• Open Access

Revision of the Norwegian annual monitoring programme for BSE

Authors

  • European Food Safety Authority


  • Correspondence: biohaz@efsa.europa.eu
  • Acknowledgement: EFSA wishes to thank the members of the Working Group on Application for a revision of the annual monitoring programme for BSE from Norway: Olivier Andreoletti, Giuseppe Ru and Emmanuel Vanopdenbosch for the preparatory work on this scientific output and EFSA staff: Ernesto Liebana Criado and Fulvio Barizzone for the support provided to this scientific output.
  • Approval date: 20 February 2013
  • Published date: 25 February 2013
  • Question number: EFSA-Q-2012-00577
  • On request from: European Free Trade Association (EFTA) Surveillance Authority

Abstract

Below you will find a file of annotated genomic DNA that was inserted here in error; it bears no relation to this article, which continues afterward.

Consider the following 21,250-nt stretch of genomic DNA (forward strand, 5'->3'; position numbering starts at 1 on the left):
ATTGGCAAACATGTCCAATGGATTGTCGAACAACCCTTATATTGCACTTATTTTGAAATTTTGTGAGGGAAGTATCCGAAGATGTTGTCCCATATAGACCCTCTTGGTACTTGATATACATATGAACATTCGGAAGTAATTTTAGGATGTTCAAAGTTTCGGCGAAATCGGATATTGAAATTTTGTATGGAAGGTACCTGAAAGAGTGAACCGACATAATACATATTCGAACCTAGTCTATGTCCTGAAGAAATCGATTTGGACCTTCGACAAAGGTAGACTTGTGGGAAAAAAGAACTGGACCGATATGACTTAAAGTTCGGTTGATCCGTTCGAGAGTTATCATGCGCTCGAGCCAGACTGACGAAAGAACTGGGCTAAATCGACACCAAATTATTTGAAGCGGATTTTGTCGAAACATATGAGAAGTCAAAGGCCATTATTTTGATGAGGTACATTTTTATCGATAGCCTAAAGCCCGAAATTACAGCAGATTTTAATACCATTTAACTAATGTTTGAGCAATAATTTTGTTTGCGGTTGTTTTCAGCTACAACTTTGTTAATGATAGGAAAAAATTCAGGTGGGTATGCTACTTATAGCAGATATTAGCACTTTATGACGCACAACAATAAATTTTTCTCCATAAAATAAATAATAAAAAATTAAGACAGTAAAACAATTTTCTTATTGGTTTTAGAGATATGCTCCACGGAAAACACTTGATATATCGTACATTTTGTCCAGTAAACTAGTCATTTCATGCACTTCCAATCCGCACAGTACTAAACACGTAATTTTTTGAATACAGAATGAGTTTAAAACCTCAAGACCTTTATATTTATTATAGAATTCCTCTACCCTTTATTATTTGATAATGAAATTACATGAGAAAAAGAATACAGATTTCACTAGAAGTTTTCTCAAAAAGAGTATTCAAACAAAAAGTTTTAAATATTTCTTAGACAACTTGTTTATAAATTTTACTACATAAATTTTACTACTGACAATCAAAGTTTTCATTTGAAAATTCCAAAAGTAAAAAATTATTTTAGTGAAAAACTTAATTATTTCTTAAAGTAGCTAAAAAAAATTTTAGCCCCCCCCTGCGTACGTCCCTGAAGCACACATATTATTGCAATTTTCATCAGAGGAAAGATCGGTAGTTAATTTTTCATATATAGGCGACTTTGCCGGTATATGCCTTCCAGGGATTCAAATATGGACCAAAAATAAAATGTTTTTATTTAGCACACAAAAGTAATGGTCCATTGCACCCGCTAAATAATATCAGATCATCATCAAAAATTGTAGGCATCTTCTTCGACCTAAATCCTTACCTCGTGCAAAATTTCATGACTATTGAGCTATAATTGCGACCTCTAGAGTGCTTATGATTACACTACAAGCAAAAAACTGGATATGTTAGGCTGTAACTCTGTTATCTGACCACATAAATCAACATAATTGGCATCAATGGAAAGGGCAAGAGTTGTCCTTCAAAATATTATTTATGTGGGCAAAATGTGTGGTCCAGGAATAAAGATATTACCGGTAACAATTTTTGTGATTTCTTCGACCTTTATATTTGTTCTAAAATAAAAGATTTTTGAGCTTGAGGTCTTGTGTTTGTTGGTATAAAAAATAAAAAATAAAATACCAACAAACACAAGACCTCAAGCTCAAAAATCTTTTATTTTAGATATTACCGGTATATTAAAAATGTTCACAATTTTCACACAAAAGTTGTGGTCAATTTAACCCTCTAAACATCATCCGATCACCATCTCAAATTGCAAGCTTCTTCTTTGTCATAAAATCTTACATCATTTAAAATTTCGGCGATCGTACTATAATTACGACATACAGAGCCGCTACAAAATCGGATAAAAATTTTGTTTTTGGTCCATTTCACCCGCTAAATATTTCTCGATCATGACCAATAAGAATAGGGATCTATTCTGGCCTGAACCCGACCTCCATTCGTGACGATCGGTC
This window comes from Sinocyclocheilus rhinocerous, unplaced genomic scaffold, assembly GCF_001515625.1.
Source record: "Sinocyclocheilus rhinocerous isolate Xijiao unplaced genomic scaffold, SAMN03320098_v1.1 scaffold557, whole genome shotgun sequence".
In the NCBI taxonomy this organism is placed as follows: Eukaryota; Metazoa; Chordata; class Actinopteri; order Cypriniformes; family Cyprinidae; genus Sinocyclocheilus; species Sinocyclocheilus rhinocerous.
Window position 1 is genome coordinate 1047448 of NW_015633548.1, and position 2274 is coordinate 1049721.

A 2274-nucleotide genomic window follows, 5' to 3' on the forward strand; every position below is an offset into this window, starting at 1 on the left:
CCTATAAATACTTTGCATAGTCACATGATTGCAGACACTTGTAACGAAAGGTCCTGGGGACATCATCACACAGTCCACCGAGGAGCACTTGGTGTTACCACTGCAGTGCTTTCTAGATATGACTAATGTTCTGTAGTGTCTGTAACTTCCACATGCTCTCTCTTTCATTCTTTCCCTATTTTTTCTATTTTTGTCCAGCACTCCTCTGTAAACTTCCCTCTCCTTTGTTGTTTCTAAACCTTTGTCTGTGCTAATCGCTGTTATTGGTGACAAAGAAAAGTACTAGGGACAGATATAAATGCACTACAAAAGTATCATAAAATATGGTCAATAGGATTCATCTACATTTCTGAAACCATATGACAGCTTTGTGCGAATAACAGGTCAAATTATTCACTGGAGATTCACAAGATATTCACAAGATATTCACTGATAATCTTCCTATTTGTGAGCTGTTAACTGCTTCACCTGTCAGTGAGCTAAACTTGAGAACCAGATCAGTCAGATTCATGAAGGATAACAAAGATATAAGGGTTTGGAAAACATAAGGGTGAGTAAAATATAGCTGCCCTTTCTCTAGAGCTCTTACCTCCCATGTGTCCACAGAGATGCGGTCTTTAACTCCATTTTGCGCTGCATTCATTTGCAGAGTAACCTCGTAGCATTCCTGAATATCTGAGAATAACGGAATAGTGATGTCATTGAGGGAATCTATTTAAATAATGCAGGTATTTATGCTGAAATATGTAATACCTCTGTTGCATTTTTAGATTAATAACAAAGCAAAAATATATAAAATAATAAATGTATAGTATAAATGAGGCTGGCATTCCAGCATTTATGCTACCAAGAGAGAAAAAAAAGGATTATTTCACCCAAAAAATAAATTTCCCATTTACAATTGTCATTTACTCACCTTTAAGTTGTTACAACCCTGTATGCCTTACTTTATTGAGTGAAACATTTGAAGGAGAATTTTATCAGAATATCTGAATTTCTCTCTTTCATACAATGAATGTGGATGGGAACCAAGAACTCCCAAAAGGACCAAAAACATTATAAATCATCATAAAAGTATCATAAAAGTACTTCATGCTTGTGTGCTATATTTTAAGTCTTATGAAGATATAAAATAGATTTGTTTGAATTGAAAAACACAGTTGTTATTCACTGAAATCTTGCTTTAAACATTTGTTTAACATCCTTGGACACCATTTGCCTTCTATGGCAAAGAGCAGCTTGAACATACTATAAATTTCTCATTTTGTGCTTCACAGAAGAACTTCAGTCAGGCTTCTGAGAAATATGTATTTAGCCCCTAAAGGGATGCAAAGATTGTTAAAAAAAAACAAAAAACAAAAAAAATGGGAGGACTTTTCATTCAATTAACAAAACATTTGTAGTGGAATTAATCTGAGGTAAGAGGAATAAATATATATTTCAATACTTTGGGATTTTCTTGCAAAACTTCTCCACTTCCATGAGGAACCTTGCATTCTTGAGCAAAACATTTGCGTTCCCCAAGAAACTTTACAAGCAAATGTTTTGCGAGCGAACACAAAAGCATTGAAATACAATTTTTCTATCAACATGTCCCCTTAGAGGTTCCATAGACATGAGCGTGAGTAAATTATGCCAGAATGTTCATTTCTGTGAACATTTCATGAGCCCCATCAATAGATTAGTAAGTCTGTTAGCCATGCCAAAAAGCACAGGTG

This Scientific Report of EFSA provides scientific and technical assistance to the European Free Trade Association (EFTA) Surveillance Authority in evaluating i) if the Norwegian continuous use of fishmeal in feed for ruminants until 30 April 2010 has had an impact on the overall risk of BSE in the country; and ii) if a proposed Norwegian revised annual monitoring programme for BSE allows the detection of BSE with a yearly design prevalence of at least one case per 100,000 in the adult population at a confidence level of 95%. Data related to the implementation of the Norwegian feed ban were collected and assessed. The Cattle TSE Monitoring Model (C-TSEMM) was used in order to answer the second term of reference of the mandate received. It is concluded that the use of fishmeal in feed for ruminants might have had a potential impact on the risk of cattle exposure to BSE in Norway. While it is not possible to quantitatively assess this risk, the lack of detection of BSE cases by the Norwegian monitoring system (in spite of its sensitivity limits) suggests that BSE has not significantly spread in the Norwegian cattle population. The proposed revised Norwegian BSE monitoring regime would not be able to meet a yearly design prevalence of at least one case per 100,000 in the adult cattle population at a confidence level of 95%. Moreover, in statistical terms it is not feasible for Norway to achieve the requested design prevalence. It is furthermore highlighted that passing from a sample-based to an exhaustive monitoring scheme (i.e. testing all animals over a certain age that are slaughtered or dead) would provide the most sensitive BSE surveillance system currently possible.

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